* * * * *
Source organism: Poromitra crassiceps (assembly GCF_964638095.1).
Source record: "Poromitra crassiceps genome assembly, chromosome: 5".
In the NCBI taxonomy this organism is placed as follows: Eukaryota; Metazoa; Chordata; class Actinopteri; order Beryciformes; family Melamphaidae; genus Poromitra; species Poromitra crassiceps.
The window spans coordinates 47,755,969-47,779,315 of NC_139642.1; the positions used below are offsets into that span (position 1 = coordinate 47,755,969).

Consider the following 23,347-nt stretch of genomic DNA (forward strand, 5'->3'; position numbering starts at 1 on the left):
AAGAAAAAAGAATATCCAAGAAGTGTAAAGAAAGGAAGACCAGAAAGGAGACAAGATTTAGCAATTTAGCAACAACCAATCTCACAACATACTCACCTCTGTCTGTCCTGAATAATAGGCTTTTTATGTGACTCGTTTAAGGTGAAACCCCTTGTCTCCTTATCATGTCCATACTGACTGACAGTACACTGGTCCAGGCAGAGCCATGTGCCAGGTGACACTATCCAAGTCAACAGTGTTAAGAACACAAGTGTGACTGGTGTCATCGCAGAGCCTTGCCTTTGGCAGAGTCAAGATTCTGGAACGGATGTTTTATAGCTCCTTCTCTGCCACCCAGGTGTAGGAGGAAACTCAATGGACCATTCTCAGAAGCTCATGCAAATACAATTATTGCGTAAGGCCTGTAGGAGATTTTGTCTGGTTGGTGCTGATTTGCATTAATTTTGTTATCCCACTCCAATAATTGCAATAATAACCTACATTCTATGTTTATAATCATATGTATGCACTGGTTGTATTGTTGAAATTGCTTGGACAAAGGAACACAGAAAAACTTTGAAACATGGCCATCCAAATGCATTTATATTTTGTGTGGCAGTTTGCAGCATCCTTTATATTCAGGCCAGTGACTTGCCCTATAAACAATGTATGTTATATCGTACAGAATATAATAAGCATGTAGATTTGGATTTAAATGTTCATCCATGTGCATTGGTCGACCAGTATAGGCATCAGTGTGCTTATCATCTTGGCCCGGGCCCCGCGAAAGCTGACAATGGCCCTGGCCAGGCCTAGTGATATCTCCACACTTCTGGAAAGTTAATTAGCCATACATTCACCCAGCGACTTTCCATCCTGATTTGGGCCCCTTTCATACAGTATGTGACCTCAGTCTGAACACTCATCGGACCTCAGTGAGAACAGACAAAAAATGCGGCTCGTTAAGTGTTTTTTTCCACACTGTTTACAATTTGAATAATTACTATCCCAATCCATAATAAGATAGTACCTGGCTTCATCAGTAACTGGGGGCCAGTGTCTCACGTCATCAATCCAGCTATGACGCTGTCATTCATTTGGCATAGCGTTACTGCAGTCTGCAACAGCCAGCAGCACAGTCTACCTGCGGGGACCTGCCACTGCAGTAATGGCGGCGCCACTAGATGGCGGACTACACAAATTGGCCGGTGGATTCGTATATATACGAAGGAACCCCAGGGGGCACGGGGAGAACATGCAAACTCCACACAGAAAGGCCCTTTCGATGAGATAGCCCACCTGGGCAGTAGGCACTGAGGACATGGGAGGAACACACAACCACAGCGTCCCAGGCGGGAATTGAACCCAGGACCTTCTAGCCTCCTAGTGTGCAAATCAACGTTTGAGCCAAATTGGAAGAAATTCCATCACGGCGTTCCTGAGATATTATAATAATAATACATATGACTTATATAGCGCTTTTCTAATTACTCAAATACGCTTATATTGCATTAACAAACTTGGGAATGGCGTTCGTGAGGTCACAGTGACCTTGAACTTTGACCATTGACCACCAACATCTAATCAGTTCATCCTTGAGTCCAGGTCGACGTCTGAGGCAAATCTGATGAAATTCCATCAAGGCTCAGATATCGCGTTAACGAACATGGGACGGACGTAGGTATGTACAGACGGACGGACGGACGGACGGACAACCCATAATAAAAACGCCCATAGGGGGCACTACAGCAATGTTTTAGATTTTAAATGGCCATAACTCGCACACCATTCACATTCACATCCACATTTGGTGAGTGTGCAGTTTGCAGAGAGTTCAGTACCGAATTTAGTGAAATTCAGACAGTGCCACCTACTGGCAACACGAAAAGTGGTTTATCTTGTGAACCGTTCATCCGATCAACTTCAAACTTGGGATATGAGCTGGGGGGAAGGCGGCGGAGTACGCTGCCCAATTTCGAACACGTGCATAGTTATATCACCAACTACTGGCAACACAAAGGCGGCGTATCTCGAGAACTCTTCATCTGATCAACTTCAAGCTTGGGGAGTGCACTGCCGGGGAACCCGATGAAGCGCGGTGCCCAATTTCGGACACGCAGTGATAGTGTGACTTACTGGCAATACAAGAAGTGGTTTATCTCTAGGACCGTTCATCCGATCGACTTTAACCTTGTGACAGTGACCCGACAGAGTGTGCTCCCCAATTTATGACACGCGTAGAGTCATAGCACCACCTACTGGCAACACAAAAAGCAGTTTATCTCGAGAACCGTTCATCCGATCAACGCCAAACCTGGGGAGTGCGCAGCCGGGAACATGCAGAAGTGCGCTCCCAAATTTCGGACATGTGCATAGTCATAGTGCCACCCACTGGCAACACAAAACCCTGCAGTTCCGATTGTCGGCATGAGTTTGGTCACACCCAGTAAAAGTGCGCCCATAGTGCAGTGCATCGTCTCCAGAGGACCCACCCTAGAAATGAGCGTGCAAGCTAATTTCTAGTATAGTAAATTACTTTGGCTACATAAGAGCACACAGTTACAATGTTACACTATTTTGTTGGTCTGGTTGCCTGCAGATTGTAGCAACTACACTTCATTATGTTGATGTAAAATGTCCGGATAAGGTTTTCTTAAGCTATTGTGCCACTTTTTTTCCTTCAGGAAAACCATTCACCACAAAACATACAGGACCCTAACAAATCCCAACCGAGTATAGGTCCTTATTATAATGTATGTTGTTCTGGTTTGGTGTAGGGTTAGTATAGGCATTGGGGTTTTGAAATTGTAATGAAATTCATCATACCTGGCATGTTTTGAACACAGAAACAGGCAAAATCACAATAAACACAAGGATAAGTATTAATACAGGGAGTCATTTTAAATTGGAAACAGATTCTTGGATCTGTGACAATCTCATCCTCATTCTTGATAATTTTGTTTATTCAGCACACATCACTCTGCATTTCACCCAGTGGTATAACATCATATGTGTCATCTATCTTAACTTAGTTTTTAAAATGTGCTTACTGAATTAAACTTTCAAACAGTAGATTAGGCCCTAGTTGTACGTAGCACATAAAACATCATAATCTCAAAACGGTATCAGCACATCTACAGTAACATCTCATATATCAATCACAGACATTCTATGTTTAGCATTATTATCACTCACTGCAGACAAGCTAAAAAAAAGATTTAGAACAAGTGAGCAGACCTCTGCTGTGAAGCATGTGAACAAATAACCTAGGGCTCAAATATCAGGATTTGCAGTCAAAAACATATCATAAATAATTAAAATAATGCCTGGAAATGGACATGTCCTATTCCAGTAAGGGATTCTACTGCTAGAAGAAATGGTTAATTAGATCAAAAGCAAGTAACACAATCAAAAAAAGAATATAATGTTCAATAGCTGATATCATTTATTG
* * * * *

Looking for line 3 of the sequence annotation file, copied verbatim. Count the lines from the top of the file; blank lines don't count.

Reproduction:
In the NCBI taxonomy this organism is placed as follows: Eukaryota; Metazoa; Chordata; class Actinopteri; order Beryciformes; family Melamphaidae; genus Poromitra; species Poromitra crassiceps.